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Gold Coast Mansions: Coe Hall

(Reception room at Coe Hall)Deep in the famed Gold Coast lies a grand estate that even Jay Gatsby would feel at home in.  The estate is the 400+ acre Planting Fields in Oyster Bay, Long Island, with the mansion, Coe Hall, as its magnificent showpiece. 

Coe Hall was the home of Englishman, William R. Coe and his wife, Mai Rogers, whose combined fortunes arose from marine insurance and Standard Oil. Coe brought a little of his English homeland to America by building an Elizabethan stone country house amidst landscaped garden walks.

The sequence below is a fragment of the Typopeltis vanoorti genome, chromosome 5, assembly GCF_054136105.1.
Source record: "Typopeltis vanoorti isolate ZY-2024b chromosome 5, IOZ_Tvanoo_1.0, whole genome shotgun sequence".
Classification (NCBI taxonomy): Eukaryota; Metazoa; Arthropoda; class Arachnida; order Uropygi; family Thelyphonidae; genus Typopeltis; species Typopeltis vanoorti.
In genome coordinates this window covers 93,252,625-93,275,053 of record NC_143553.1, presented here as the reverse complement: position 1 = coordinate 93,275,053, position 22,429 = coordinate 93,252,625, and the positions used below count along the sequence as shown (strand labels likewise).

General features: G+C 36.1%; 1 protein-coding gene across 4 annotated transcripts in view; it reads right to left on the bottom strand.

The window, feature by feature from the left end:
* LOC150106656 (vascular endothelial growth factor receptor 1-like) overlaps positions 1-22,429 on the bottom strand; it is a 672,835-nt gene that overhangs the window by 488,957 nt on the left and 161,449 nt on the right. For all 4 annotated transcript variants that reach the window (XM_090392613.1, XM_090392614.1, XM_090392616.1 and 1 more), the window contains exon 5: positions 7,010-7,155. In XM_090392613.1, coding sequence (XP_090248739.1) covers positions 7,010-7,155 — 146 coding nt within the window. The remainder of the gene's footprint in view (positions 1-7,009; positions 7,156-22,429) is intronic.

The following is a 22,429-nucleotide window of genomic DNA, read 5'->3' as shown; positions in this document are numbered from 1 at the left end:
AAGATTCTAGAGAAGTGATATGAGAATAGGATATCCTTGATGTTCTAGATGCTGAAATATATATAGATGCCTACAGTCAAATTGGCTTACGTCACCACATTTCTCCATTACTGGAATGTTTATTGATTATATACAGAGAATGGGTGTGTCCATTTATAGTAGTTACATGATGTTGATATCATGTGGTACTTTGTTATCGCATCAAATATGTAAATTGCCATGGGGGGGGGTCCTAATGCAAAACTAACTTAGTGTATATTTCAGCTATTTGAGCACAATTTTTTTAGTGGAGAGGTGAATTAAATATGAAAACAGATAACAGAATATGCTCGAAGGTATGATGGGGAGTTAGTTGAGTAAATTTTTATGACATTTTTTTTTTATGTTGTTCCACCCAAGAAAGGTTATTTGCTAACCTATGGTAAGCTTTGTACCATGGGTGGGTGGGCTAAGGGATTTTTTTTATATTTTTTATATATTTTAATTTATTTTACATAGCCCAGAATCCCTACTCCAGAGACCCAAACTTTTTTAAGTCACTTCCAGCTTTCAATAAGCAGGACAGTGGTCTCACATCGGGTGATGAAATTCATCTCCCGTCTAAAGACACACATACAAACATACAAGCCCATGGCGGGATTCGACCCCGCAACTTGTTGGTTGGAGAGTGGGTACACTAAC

Walker & Gillette designed the mansion of limestone, displaying beautiful carvings throughout. Inside, they built wooden beams interspersed with Romanesque arches over the Gallery and the hallways.

(Coe Hall, courtesy of Planting Fields)Below are two photos of the Gallery, looking at opposite ends. The painting of the English Lenthall family is by artist James Weesop from 1645. The tables and chairs are reproductions of early 17th century furniture with the seating reupholstered in modern fabric. Behind the furniture is a coromandel screen with pearl inlay from China. The trophy heads of the stag and gazelle hanging on the walls were brought back by W.R. Coe from African hunting trips. 

(Gallery, courtesy of Coe Hall)

(Gallery at Coe Hall)

(Library at Coe Hall)The round Reception Room below exudes warmth and elegance.  The style of the room is the classical Louis XVI. The lyre back chairs are designed in the style of Sheraton. Covering the double length windows are Scalamandre draperies.